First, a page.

Oil & Gas

NEITI’s 2015 audit report: Reforms yet to deliver promise

by ISAAC ANYAOGU

January 3, 2018 | 1:12 am
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According to the Nigeria Extractive Industries Transparency Initiative (NEITI) 2015 Oil and Gas Industry Audit Report, Nigeria’s oil and gas revenues plunged from $54.5 billion in 2014 to $24.8 billion in 2015, while the country’s oil production fell from 798 million barrels in 2014 to 776 million barrels in 2015.

These losses were seen in various crude sales arrangements Nigeria subscribes to and theft. The volume of crude oil declared lost to theft by 13 operators in 2015 was 27.1 million barrels. Though this amounted to only 3.5 percent of oil production, the loss was valued at $1.4 billion.

But this was not all the losses recorded in the period. The Petroleum Products Marketing Control (PPMC) also declared loss of crude worth $25 million, bringing the total declared losses to $1.45 billion.

NEITI says this brings the established loss to theft from 2011 to 2015 to a total of 113.1 million barrels valued at $11billion. Also, PPMC declared losing products worth N56.4 billion, broken down as follows: N52 billion for losses on petrol, N3.8 billion for losses on diesel, and N123 million for losses on kerosene. Deferred production on account of sabotage or repairs came to 57 million barrels.

NEITI reiterates its call for effective and adequate metering infrastructure and enhanced security of our oil and gas assets.

Domestic Crude Allocation

In 2015, 153.92 million barrels of crude was allocated for domestic consumption (at 445, 000 barrels per day), of this figure, 56.11 million barrels or 37 percent went to PPMC for export; 89 million barrels or 57 percent for Offshore Processing Arrangement (OPA) and 8.74 million barrels or 5.6 percent for local refineries. The total value of the domestic allocation came to $7.77 billion or N1.5 trillion.

When combined with the closing balance for the previous year and with allowance made for liability acknowledged and upfront deductions by NNPC, there was an un-reconciled sum of N317 billion from the value of crude allocated for domestic consumption. NNPC acknowledges having a liability of N418 billion as at 31st December 2015. Also, NNPC deducted the following upfront from domestic crude account: N60.9 billion for losses; N316.7 billion for subsidy; and N112 billion for repairs and maintenance.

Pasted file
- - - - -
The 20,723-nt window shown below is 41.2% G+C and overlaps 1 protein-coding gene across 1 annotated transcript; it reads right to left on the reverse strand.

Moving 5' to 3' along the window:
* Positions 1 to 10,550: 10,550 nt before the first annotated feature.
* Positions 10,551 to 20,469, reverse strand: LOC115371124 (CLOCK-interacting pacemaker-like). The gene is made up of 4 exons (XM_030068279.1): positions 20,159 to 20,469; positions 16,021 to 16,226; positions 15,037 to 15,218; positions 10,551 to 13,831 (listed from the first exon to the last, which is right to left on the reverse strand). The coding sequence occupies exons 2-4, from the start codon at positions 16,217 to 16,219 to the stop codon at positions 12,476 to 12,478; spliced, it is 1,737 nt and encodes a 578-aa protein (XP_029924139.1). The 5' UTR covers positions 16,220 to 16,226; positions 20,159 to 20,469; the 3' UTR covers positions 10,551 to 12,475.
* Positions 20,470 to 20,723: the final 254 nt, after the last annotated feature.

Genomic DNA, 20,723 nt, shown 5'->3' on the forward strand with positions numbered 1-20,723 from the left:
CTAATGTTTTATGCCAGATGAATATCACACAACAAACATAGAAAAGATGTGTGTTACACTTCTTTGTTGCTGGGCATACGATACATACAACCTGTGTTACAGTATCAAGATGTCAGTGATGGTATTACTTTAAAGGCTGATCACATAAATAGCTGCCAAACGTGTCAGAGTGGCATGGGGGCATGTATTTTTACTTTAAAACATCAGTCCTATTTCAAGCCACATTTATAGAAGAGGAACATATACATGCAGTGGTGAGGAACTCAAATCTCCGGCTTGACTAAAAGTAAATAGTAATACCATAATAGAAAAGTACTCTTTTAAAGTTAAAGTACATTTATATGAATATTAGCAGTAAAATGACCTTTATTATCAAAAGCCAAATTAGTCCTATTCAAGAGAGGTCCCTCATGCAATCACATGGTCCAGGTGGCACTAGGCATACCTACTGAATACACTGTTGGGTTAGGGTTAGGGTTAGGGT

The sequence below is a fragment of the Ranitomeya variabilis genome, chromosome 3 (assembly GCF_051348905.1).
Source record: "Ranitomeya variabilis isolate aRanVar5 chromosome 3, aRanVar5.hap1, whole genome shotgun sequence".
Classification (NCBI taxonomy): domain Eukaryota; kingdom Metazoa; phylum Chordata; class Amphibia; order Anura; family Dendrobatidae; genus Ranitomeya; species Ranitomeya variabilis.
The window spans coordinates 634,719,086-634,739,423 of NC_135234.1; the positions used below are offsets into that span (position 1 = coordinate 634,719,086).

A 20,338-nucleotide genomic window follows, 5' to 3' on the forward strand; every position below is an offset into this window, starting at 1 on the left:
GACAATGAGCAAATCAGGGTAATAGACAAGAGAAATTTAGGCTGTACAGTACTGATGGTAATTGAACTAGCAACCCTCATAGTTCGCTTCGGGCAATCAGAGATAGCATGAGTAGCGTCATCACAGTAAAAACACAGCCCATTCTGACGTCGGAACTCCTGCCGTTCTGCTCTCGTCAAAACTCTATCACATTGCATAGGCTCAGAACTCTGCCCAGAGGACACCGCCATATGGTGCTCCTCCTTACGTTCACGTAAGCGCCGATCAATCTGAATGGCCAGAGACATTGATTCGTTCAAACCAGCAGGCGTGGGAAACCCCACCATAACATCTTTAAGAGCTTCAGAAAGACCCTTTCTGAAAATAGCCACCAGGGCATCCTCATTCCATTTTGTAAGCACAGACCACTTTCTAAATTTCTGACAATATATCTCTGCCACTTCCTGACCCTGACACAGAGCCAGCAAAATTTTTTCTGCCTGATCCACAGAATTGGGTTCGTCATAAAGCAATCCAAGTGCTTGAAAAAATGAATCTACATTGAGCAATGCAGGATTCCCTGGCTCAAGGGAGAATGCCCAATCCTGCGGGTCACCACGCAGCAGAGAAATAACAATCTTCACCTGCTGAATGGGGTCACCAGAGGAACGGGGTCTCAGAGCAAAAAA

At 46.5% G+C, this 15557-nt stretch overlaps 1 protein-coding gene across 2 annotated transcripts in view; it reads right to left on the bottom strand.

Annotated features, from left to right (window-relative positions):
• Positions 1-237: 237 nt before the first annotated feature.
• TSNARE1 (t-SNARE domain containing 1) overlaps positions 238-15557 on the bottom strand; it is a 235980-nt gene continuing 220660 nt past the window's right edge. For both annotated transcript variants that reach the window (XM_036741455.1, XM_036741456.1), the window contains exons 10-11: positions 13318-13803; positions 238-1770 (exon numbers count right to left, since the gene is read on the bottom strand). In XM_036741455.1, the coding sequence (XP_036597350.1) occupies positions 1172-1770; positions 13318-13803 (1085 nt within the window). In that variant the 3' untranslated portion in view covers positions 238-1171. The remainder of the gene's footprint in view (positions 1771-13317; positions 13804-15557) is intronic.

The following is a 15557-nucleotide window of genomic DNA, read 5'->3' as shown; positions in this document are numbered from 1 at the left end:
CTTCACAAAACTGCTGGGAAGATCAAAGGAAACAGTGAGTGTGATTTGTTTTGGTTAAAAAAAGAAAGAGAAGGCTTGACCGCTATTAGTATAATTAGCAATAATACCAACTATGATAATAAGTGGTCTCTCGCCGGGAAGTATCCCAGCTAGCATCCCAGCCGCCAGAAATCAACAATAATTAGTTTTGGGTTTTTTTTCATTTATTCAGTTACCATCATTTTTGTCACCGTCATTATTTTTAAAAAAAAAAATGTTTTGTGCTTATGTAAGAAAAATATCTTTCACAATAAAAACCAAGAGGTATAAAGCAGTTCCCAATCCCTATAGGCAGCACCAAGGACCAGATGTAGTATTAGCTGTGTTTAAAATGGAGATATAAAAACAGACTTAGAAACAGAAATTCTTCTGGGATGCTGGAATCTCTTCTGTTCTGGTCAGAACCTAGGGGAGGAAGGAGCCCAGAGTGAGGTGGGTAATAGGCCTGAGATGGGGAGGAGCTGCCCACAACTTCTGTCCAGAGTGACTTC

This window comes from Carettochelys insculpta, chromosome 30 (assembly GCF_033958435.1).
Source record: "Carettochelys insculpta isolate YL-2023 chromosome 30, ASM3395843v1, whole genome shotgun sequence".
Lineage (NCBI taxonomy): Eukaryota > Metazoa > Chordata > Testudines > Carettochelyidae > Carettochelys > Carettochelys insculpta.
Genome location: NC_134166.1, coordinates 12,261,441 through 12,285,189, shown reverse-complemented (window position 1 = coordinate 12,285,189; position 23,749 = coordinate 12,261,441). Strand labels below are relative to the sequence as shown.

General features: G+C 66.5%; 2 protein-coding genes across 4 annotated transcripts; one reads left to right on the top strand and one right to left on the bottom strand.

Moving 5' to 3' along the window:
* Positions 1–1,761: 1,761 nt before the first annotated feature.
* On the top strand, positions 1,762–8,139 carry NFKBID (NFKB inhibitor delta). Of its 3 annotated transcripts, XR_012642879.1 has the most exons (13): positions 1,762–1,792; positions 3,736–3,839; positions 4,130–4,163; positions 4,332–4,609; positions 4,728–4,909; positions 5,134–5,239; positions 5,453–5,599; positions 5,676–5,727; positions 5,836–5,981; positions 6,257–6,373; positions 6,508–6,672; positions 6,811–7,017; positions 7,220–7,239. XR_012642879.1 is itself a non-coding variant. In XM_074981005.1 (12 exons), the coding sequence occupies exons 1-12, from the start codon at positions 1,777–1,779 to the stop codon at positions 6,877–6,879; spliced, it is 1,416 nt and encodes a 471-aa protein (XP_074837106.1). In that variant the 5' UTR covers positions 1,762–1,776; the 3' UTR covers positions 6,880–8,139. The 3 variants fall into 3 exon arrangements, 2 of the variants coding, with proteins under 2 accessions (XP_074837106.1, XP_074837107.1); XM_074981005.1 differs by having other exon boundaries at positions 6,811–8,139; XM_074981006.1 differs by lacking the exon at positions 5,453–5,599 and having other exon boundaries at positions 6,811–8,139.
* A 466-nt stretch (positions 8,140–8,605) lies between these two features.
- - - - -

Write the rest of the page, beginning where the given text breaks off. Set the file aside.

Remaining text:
A breakdown of the repairs and maintenance expenses shows that N24.2 billion was spent on crude movements; N22.1 billion on fund releases for salaries; N15.6 billion on demurrage; N13.2 billion on share of upfront; N11.37 billion on product distribution; N10.5 billion on through/marine; N4.12 billion on facility repairs; N3.27 billion on operations; N1.9 billion on security; and N1.3 billion on projects, among others.

NEITI recommends that upfront deductions should be discontinued and that NNPC should settle its liabilities and reconcile the unreconciled amount. NEITI also recommends that detailed records of losses and repairs be kept to ensure transparency and accountability.

Non-Cash Call Items

The total cash calls paid to joint venture operators in 2015 was $4.37 billion. Out of this, $597.8m was paid on what the report considers non-cash call items. This included $307.83 million paid to the National Intelligence Agency (NIA) and Navy for security; $238 million collected by NAPIMS as administrative charges; $7.2 million for travelling and accommodation; and $4.8 million for consultancy, among others.

NEITI recommends that non-cash call expenses should be paid from NNPC overhead budget, and payment to NIA and others from cash call account should be discontinued.

OPA and Other Losses

The report shows that in 2015 the country recorded a net loss of $723 million from getting refined products through Offshore Processing Arrangement (OPA). This means that the value of refined products that the country received through OPA was less than the value of the crude given by $723 million, even after allowances had been made for costs and margins. The President Muhammadu Buhari administration cancelled the OPA in November 2015 for being uneconomical.

However, there was an outstanding liability of $498 million by companies contracted under OPA from under-delivery of imported products. The report shows that $90m was lost through a practice where NNPC used a revised/lower pricing option at the point of payment instead of the higher price at the point of purchase. NNPC has stopped the practice of double valuation with the coming of the present administration.

NEITI recommends close monitoring of the Direct Sale Direct Purchase (DSDP) arrangement that replaced the OPA to ensure the country is not being shortchanged. It also calls for government to recover the $498m OPA liabilities from the affected companies.

ISAAC ANYAOGU


by ISAAC ANYAOGU

January 3, 2018 | 1:12 am
  |     |     |   Start Conversation

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